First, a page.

Kentchurch Crest

KENTCHURCH COURT

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House Tours

One of the highlights of a visit to Kentchurch Court is a tour of the house.

Unfortunately, tours are now by appointment only. Minimum number five.

The house tour starts outside (weather permitting) with a brief discussion of the history of the Scudamore family and their arrival at Kentchurch, followed by a guided tour through a number of the more historic rooms in the house.

Taking approximately 60 mins, this is a unique opportunity to see the interior of this historic house.

Knight in Armour

 

To finish, visitors are invited to indulge in a cream tea or homemade cakes in the tea room. For tours starting earlier in the day we can also arrange a light lunch before your look around the house.

Pre-booked tours require a minimum of ten and maximum of sixty people.

The cost of the tour is £8 per person.

The Garden is open most days and can be visited without booking. Cost £5

Please see What's On for dates when the house and grounds are open to the public, or Contact us for available dates and prices for a pre-booked group.

 

 

 

 

 

 

 

 

Kentchurch House and History

Kentchurch House Pic from TowerKentchurch Court is a stately home situated in a five thousand acre estate in Herefordshire on the border of England and Wales. Kentchurch has been In the Scudamore family for nearly 1,000 years.

The first Scudamore recorded in the area was one Ralph Scudamore in 1042. A stonemason, brought over from Normandy by Edward the Confessor, to build the castle in Ewyas Harold. Ralph is mentioned five times in the Doomsday Book of 1086. These castles, were used to protect the English border from invasion by the Welsh.

The Scudamores first lived at 'Corras' with its motte and chapel on the banks of the River Monnow. A later branch of Scudamores, moved to a moted site at the end of the present drive, before moving to Kentchurch in the 14th century. The oldest part of Kentchurch (see picture above) was built with the chapel stones of Corras.

Owain Glendoer BedroomOwain Glendower, (the last Prince of Wales), daughter Alice, married John Scudamore. Owain Glendower is believed to have taken refuge at Kentchurch (in this room in the tower) after the failure of his rebellion against the English.

Sir James Scudamore, a jousting champion and courtier of Queen Elizabeth I, was also the inspiration for Edmund Spenser’s knight, in his epic poem The Faerie Queene, published in 1590 and 1596.

Sir James Scudamore, represents the character Scudamour, the lover of Amoret. His name means "the shield of love". Scudamour loses his love Amoret to the sorcerer Busirane. Although the 1590 edition of the Faerie Queene has Scudamore united with Amoret through Britomart's assistance, the continuation in Book IV has them separated, never to be reunited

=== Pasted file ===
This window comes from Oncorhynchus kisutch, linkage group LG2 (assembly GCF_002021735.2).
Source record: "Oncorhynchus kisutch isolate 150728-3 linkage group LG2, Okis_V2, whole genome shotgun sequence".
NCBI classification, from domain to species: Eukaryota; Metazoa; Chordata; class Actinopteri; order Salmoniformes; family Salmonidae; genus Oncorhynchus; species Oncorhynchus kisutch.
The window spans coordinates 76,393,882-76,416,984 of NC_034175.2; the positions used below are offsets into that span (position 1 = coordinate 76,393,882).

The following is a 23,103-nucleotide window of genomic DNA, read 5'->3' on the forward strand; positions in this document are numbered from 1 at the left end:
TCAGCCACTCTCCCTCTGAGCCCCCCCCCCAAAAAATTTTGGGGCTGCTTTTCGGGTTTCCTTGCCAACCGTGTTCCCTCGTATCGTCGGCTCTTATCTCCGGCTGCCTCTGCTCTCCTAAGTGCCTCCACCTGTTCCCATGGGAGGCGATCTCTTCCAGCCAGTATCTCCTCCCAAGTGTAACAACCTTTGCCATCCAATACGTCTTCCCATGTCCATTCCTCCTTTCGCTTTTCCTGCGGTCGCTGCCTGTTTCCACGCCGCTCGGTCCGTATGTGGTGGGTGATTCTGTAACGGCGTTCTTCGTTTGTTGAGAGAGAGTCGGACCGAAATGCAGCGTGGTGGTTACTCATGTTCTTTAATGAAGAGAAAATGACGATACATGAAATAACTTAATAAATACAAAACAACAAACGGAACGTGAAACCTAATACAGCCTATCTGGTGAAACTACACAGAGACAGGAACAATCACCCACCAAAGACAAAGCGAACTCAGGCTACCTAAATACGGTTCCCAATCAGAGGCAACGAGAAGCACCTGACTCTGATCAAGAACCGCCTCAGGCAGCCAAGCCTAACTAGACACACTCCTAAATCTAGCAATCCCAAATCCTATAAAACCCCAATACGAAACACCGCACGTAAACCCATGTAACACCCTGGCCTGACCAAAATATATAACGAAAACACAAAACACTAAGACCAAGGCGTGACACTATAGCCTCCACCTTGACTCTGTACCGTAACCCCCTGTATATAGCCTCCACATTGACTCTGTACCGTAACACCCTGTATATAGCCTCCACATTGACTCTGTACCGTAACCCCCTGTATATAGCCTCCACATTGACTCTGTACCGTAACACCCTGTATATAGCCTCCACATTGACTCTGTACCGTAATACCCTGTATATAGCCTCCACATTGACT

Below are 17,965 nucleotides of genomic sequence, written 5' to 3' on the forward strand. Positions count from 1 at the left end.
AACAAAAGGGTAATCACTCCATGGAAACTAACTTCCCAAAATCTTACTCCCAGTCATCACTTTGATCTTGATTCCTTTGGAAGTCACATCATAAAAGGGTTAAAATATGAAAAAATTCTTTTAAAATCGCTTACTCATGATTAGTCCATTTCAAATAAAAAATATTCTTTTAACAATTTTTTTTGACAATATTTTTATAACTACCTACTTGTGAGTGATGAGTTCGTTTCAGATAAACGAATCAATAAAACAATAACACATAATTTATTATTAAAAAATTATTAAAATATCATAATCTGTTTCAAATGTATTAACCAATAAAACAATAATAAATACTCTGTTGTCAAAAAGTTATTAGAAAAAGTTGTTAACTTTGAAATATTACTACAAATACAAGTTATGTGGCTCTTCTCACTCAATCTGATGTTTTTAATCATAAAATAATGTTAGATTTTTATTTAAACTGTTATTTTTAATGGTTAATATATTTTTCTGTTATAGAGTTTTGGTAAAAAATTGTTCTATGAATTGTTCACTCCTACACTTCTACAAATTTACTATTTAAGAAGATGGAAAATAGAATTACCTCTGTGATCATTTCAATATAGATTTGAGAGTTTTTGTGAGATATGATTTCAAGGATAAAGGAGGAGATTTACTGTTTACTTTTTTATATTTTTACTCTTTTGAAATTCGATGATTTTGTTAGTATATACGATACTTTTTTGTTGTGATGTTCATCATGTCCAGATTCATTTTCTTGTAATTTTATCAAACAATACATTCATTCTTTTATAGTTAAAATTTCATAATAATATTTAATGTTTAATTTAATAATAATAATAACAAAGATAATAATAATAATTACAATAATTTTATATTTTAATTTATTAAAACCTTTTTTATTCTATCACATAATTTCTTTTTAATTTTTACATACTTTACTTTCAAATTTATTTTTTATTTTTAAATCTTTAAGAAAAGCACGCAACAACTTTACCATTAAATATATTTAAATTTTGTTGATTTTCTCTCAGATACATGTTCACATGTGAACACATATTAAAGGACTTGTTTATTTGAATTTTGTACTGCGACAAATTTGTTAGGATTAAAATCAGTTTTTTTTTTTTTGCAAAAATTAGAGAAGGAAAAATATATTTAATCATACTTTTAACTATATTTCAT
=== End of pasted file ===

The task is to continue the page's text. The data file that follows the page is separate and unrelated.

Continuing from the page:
The house was modernised during the 18th century. In 1773, Anthony Keck redesigned the interior for Col. John Scudamore. In 1795, Col. John Scudamore commissioned John Nash to modernise the house in the Gothic style.

After the death of Col. John Scudamore, the renovation of the house was not completed until the 1820s. When his grandson John Lucy Scudamore and his wife Sarah (daughter of Sir Harford Jones Bridges, England's first Ambassador in Persia) inherited the house. He instructed Thomas Tudor to complete the work, putting in the front door and the hall, with its barrel vaulted ceiling.

Kentchurch Court's collection of portraits date back to the 16th C. The Grinling Gibbons carvings, originally commissioned for Holme Lacy House (home of the 1st Viscount Scudamore) now grace the dining room and terrace room walls.

In more recent times Lt. Commander Jack Lucas-Scudamore, was renowned for his wit and style. He was the first student at Oxford to own a car and once, when banned from driving, he dressed up as his mother, took her passport and licence and drove to France for the season!

Dining room flood imageIn May 1959, as a result of a freak flood, part of the house had to be taken down. The water reached a depth of 5' 4" in the front rooms and 9' 7" in the kitchen. The Aga, was washed from one side of the kitchen to the other! The carpets were buried in up to 18" of mud. Local farmers with their tractors, dragged the carpets out through the windows.

After the flood, the floor boards had to be taken up, numbered and stacked to dry. The restoration of Kentchurch Court could not have taken place without the driving support of the volunteers who came in everyday to clean, dry and salvage the contents. (In the photograph, the dining room has been set for breakfast, the water has risen and fallen leaving the cups in the same place!!)

It took 2 years for the house to dry sufficiently, before the floorboards and furniture could be reinstated and Lt. Commander Jack Lucas-Scudamore and his wife Lady Patricia (daughter of the 12th Earl of Chesterfield), to return to the family home.

George Bernard Shaw, a friend of Sybil Lucas-Scudamore was a regular visitor at Kentchurch.


 
Drawing roomThe house has been used for various film locations over the years. Including ‘The Vault of Horror’, ‘On the Black Hill’, ‘The Regency House Party’ and most recently ‘Country House Rescue’.

To enable the house to be used for The Regency House Party, it took Jan Lucas-Scudamore nine weeks and three miles of bubble-wrap to ‘pack up’ the house!

In the process, Jan uncovered a pair of Queen Victoria's cream silk stockings, a eulogy written by Winston Churchill on the death of his aunt Leonie Leslie (Leonie was a friend of Sybil's, therefore, Churchill must have sent her a copy). Letters and Christmas cards from Robert Baden-Powell were also discovered.